Southsea is a seaside resort located in Portsmouth at the southern end of Portsea Island in the county of Hampshire in England. Southsea is within a mile of Portsmouth's city centre. Southsea has a thriving commercial area which includes two national department stores and many other well-known high street chains. It combines these large stores with numerous independent traders which includes charity shops, food retailers and furniture/household goods shops.
Southsea also has a vibrant social scene with numerous bars and eateries which cater for a range of budgets and tastes.
In 1809 a new suburb began to grow. It became known as Southsea after the castle. The first houses were built for skilled workers in the 'mineral' streets (Silver Street, Nickel Street etc.). These mineral streets were the most bombed areas of Portsmouth in the Second World War.
Around 1810 Hampshire Terrace, Landport Terrace, King's Terrace, Jubilee Terrace and Bellevue Terrace were built adjacent to the town walls. Nowadays they form an almost continuous road between the City Centre and the beach.
Southsea remained small until 1835. The area between Castle Road and Victoria Road South was built up between 1835 and 1860 as housing for middle-class families. A prominent architect during this period was Thomas Ellis Owen who built properties in Kent Road, Queen's Terrace, Sussex Terrace, Beach Road, Grove Road South, Clarendon Road, Osborne Road and Portland Terrace.
By the 1860s the suburb of Southsea had grown along Clarendon Road as far as Granada Road. In 1857 Southsea gained its own Improvement Commissioners responsible for paving, cleaning and lighting the streets.
After the 1870s, east of Victoria Road, there was new building in the Campbell Road / Outram Road area..
As building proceeded most was put up in the cramped manner typical of much of Portsmouth, a city where space is at a premium.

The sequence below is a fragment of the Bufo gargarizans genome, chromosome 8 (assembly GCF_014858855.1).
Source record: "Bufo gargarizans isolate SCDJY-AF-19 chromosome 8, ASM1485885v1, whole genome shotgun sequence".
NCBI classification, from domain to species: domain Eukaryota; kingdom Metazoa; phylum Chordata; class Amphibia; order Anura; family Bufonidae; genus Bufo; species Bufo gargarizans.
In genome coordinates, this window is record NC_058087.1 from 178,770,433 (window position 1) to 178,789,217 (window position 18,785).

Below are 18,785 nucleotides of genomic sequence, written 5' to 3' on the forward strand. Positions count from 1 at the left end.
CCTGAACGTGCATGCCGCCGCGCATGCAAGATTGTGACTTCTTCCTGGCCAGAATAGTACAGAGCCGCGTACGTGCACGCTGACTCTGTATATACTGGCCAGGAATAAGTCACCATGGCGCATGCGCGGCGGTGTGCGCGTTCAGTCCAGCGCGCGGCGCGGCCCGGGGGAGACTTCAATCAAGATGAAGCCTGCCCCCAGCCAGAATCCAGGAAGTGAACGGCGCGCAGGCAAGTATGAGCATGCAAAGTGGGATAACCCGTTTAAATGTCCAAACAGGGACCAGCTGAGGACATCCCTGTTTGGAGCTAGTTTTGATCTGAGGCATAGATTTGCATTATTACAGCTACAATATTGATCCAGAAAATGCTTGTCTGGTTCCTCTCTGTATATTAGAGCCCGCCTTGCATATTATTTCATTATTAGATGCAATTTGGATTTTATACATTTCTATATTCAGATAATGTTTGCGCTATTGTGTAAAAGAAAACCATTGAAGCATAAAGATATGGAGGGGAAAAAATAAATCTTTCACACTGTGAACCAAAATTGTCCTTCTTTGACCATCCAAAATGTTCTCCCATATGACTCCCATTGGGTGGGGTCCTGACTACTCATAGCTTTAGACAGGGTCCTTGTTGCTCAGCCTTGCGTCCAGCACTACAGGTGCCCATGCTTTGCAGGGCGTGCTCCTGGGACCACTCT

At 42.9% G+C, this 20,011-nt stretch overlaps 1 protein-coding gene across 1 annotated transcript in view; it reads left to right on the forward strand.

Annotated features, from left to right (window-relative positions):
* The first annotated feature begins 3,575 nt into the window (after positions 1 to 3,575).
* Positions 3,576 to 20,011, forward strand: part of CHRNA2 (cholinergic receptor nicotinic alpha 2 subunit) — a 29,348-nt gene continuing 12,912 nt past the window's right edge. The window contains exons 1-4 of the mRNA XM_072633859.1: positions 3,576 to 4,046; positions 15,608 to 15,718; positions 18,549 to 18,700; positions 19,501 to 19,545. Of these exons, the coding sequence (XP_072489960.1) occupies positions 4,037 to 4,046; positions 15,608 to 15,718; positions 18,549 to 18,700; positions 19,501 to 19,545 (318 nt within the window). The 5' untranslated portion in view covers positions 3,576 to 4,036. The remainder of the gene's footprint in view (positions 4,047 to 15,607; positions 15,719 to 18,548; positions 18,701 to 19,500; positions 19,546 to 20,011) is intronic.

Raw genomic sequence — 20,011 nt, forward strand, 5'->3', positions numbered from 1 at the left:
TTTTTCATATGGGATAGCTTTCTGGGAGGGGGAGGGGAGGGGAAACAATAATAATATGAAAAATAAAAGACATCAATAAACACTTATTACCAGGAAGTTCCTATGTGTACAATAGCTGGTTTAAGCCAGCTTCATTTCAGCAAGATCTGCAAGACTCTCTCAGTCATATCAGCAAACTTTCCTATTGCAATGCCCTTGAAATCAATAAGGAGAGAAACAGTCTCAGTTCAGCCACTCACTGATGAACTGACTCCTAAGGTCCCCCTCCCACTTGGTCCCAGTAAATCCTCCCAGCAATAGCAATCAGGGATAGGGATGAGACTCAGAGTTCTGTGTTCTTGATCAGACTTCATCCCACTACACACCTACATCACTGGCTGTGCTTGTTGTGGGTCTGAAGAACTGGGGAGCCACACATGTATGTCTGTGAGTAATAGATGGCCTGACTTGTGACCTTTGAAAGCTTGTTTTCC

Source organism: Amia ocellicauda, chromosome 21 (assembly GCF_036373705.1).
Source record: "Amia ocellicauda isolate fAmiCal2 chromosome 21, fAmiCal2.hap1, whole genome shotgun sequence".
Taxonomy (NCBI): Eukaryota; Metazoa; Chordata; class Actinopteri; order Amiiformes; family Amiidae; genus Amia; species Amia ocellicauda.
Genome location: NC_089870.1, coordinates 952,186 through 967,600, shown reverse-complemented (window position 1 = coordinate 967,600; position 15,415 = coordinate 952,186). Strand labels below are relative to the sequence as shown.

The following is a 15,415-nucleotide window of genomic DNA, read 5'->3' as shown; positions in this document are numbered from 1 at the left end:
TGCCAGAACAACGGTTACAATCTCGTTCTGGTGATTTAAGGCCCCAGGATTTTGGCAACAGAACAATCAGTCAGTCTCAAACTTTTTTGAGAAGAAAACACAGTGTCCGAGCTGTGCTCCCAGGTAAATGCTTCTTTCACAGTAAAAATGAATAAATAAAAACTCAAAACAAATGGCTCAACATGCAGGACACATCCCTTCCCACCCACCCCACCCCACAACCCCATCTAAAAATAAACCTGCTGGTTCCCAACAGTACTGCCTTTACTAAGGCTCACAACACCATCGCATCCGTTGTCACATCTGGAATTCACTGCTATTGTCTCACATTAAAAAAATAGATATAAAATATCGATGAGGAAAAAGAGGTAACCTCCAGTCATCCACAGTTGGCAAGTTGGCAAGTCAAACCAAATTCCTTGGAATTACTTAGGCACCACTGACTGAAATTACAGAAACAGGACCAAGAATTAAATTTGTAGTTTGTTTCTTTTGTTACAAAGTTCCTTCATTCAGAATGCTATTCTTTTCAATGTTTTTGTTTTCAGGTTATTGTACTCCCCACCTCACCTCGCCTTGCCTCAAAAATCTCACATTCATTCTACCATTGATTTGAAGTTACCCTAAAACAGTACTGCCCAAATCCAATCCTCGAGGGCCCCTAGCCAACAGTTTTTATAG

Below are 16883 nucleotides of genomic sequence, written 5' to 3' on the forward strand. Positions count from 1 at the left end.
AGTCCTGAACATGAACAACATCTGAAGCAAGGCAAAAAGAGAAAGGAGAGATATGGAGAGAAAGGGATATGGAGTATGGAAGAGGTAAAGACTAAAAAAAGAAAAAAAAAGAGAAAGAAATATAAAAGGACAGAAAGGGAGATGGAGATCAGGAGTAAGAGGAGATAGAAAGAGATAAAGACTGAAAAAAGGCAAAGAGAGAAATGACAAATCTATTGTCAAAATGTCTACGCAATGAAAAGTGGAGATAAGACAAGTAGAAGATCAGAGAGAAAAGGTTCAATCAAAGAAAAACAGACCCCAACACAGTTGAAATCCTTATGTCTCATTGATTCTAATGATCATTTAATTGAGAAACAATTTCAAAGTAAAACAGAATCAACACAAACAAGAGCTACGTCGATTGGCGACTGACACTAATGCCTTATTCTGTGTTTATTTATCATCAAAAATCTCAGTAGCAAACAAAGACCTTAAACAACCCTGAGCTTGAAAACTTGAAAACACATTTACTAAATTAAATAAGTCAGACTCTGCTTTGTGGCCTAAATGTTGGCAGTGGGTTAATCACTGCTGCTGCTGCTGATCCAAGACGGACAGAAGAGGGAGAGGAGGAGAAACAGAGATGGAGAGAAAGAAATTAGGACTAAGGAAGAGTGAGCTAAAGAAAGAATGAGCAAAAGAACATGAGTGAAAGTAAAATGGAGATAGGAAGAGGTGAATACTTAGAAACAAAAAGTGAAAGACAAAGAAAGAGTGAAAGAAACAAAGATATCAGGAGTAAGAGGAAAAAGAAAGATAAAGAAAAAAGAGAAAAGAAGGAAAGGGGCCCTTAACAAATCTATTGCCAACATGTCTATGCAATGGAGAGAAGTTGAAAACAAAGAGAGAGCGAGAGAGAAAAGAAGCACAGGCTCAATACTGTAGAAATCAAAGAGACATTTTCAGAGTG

Southsea suffered badly from bombing in World War II. In particular the main shopping centre, Palmerston Road, was almost completely destroyed.
On 6 June 1994 a drumhead service was held on Southsea Common in front of the War Memorial to commemorate the 50th anniversary of D-Day. The service was attended by all the heads of the states which had participated in the allied landings, notably US President Bill Clinton, HM Queen Elizabeth II and most notably, several members of the American Secret Service. The service was also witnessed by over 100,000 members of the public. Historically, a blessing before battle was offered during a drumhead service which is conducted in the field with the drums forming the altar and the colours serving as the altar cloth.
In 15 September 2000 parts of Southsea were flooded when the pumping station which pumps surface water out to sea was itself flooded during a particularly heavy storm.
On 28 June 2005 Southsea Common was used as a venue for the Trafalgar 200 celebrations. Southsea seafront was an ideal point from which to witness the International Fleet Review and evening fire work display.
On 9 August 2011 a fire broke out at the old Joanna's nightclub, a derelict building situated opposite South Parade Pier. Police sectioned off most of the area and guests at the nearby Best Western Royal Beach Hotel were evacuated as a precaution. Despite rumours circulating on social network sites, the incident was reportedly not linked to the riots taking place. The building was demolished a few days later.